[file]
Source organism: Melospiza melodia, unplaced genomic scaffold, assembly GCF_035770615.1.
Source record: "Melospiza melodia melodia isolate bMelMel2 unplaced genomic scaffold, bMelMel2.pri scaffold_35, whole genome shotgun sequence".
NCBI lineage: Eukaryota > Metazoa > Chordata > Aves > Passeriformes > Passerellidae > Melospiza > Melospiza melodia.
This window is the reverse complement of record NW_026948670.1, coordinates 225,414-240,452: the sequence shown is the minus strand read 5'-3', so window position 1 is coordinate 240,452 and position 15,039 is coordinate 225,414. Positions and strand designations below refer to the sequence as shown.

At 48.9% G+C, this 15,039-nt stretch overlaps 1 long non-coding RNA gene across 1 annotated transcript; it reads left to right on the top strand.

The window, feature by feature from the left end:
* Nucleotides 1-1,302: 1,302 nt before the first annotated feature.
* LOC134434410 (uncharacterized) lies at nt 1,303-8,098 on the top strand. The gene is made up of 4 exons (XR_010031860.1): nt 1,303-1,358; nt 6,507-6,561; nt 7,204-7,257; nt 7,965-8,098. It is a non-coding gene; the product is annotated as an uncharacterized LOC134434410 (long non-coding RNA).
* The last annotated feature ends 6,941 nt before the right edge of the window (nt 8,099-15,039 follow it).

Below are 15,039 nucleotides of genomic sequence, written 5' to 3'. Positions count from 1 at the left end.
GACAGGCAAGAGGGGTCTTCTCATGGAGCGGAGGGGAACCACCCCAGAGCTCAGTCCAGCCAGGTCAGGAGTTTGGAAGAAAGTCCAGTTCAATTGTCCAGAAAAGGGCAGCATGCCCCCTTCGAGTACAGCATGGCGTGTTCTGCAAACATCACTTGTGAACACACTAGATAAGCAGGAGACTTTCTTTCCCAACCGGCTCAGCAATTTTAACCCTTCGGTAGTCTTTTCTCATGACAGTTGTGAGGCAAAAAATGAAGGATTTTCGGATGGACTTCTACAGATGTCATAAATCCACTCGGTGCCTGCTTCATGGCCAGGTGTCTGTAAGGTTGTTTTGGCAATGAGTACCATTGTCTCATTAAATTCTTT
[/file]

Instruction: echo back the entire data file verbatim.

Source organism: Melospiza melodia, unplaced genomic scaffold, assembly GCF_035770615.1.
Source record: "Melospiza melodia melodia isolate bMelMel2 unplaced genomic scaffold, bMelMel2.pri scaffold_35, whole genome shotgun sequence".
NCBI lineage: Eukaryota > Metazoa > Chordata > Aves > Passeriformes > Passerellidae > Melospiza > Melospiza melodia.
This window is the reverse complement of record NW_026948670.1, coordinates 225,414-240,452: the sequence shown is the minus strand read 5'-3', so window position 1 is coordinate 240,452 and position 15,039 is coordinate 225,414. Positions and strand designations below refer to the sequence as shown.

At 48.9% G+C, this 15,039-nt stretch overlaps 1 long non-coding RNA gene across 1 annotated transcript; it reads left to right on the top strand.

The window, feature by feature from the left end:
* Nucleotides 1-1,302: 1,302 nt before the first annotated feature.
* LOC134434410 (uncharacterized) lies at nt 1,303-8,098 on the top strand. The gene is made up of 4 exons (XR_010031860.1): nt 1,303-1,358; nt 6,507-6,561; nt 7,204-7,257; nt 7,965-8,098. It is a non-coding gene; the product is annotated as an uncharacterized LOC134434410 (long non-coding RNA).
* The last annotated feature ends 6,941 nt before the right edge of the window (nt 8,099-15,039 follow it).

Below are 15,039 nucleotides of genomic sequence, written 5' to 3'. Positions count from 1 at the left end.
GACAGGCAAGAGGGGTCTTCTCATGGAGCGGAGGGGAACCACCCCAGAGCTCAGTCCAGCCAGGTCAGGAGTTTGGAAGAAAGTCCAGTTCAATTGTCCAGAAAAGGGCAGCATGCCCCCTTCGAGTACAGCATGGCGTGTTCTGCAAACATCACTTGTGAACACACTAGATAAGCAGGAGACTTTCTTTCCCAACCGGCTCAGCAATTTTAACCCTTCGGTAGTCTTTTCTCATGACAGTTGTGAGGCAAAAAATGAAGGATTTTCGGATGGACTTCTACAGATGTCATAAATCCACTCGGTGCCTGCTTCATGGCCAGGTGTCTGTAAGGTTGTTTTGGCAATGAGTACCATTGTCTCATTAAATTCTTT